Jokkmokk, its Sámi museum, its Old Church, its Winter Market and a history that goes back for centuries
The town of Jokkmokk, nestled within the Arctic Circle in northern Sweden, has been the ancestral home of the indigenous Sámi people for centuries. Our journey to Jokkmokk had a single purpose: to immerse ourselves in the cultural richness of the Ájtte Museum of Sámi Culture. This museum came highly recommended as a veritable treasure trove, meticulously preserving the history and heritage of the Sámi people. The museum's presence in Jokkmokk is intrinsically tied to the town's renowned annual Winter Market. This market boasts a storied history, with an unbroken tradition spanning four centuries. In the early 17th century, the Swedish crown established permanent marketplaces near the Sámi's winter settlements across the Gulf of Bothnia. This ambitious endeavor served a dual purpose: fortifying state control in the northern territories and facilitating tax collection, legal proceedings, and the spread of religious beliefs.
A little bit of background. During the Middle Ages, the Sámi achieved economic prosperity through the trade of skins and leather goods. They seamlessly integrated into a vast trade network dominated by the German Hanseatic League, with extensive ties to merchants in Novgorod and Moscow. Their finely crafted leather products were in high demand among traders. However, as the 15th century drew to a close, the influence of these trading towns waned, and rival royal powers from Sweden-Finland and Denmark-Norway engaged in a fierce competition with Russia for dominance in the Arctic Ocean region. To assert control over the Lappish territories, fortify northern borders, and tax the region's abundant natural resources, Sweden devised a comprehensive strategy. This entailed establishing permanent marketplaces and erecting churches in the Lappish territories during the early 17th century. This strategy not only strengthened state control but also cemented the bonds between the northern population and the Swedish royal authority.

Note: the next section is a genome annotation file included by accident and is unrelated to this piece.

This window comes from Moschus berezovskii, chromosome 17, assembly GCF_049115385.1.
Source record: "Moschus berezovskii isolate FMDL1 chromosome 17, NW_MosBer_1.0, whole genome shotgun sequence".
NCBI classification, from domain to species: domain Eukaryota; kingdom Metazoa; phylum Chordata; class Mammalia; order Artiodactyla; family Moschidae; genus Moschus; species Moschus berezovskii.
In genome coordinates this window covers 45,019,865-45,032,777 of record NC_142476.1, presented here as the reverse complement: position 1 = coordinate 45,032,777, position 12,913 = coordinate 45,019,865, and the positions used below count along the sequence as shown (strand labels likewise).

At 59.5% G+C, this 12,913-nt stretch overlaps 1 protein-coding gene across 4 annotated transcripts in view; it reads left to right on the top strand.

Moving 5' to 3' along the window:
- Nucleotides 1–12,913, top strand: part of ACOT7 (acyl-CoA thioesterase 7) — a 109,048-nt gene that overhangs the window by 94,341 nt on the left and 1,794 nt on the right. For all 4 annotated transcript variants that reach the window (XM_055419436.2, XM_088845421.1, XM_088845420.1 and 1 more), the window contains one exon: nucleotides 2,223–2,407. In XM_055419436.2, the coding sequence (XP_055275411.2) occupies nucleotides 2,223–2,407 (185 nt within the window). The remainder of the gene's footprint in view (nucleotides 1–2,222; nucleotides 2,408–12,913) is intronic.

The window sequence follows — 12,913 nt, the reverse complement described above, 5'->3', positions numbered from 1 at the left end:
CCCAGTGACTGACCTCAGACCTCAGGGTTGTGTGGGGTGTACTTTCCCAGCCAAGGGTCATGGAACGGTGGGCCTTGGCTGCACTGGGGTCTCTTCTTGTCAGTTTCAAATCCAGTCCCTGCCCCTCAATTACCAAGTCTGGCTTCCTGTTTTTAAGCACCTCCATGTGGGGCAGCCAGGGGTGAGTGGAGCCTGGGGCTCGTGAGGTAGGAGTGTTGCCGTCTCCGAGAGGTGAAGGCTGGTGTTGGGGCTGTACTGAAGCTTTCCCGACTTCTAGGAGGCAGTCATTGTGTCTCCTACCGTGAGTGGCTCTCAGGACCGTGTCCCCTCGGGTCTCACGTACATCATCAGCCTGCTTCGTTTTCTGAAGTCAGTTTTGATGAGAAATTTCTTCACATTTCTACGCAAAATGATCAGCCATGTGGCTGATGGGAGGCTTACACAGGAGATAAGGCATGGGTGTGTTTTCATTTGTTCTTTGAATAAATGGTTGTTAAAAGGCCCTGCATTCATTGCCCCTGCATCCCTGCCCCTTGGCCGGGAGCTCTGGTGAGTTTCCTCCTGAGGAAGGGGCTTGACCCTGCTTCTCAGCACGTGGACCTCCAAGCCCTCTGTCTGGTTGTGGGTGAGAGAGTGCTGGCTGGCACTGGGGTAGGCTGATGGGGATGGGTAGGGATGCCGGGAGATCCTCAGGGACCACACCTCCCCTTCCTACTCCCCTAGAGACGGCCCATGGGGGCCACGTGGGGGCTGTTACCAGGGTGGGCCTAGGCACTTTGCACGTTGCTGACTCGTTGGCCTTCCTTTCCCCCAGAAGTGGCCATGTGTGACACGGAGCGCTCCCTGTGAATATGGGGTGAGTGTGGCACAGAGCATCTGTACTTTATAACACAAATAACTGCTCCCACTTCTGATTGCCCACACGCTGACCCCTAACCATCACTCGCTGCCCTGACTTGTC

For a considerable period, the village of Jokkmokk consisted of the church, the parsonage, cabins for churchgoers, and market booths. Yet, as the 18th century dawned, both the Sámi and settlers experienced a population surge. The original church, too small to accommodate the burgeoning community, gave way to the inauguration of a new church in 1753. Tragically, this new church succumbed to fire in 1972. However, a few years later, an authentic replica of the original church was painstakingly reconstructed on the same hallowed ground – Jokkmokk, Norrbotten, Sweden.
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Before: Healthcare Exec. Based in Brussels; Heidelberg; Los Altos Hills, CA; The Hague, Geneva, Nijmegen, Groningen
Now: Non-Executive Director in the Healthcare Industry based in Ghent. A travel buff with a passion for photography, photography books, Leica, wine and Asian food. Last but not least: proud grandfather of William, Nicholas and Mateo.